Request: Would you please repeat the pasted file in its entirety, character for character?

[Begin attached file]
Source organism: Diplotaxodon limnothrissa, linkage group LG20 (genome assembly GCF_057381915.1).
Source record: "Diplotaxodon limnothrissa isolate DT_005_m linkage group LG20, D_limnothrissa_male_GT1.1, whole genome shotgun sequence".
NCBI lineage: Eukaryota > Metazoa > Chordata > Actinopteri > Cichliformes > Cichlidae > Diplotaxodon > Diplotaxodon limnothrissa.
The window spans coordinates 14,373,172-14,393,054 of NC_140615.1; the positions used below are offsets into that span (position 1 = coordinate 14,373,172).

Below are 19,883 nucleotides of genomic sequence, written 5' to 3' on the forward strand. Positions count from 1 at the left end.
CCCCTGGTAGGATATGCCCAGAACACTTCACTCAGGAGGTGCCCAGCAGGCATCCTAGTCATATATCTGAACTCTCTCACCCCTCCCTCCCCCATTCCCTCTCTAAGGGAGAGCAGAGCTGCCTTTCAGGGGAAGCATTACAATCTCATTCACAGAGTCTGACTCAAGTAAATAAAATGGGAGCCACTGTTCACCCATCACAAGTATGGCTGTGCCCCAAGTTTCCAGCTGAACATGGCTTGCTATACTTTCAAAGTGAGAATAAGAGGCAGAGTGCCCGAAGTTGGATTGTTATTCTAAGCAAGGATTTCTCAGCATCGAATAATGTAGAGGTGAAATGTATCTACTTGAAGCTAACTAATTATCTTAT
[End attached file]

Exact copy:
Source organism: Diplotaxodon limnothrissa, linkage group LG20 (genome assembly GCF_057381915.1).
Source record: "Diplotaxodon limnothrissa isolate DT_005_m linkage group LG20, D_limnothrissa_male_GT1.1, whole genome shotgun sequence".
NCBI lineage: Eukaryota > Metazoa > Chordata > Actinopteri > Cichliformes > Cichlidae > Diplotaxodon > Diplotaxodon limnothrissa.
The window spans coordinates 14,373,172-14,393,054 of NC_140615.1; the positions used below are offsets into that span (position 1 = coordinate 14,373,172).

Below are 19,883 nucleotides of genomic sequence, written 5' to 3' on the forward strand. Positions count from 1 at the left end.
CCCCTGGTAGGATATGCCCAGAACACTTCACTCAGGAGGTGCCCAGCAGGCATCCTAGTCATATATCTGAACTCTCTCACCCCTCCCTCCCCCATTCCCTCTCTAAGGGAGAGCAGAGCTGCCTTTCAGGGGAAGCATTACAATCTCATTCACAGAGTCTGACTCAAGTAAATAAAATGGGAGCCACTGTTCACCCATCACAAGTATGGCTGTGCCCCAAGTTTCCAGCTGAACATGGCTTGCTATACTTTCAAAGTGAGAATAAGAGGCAGAGTGCCCGAAGTTGGATTGTTATTCTAAGCAAGGATTTCTCAGCATCGAATAATGTAGAGGTGAAATGTATCTACTTGAAGCTAACTAATTATCTTAT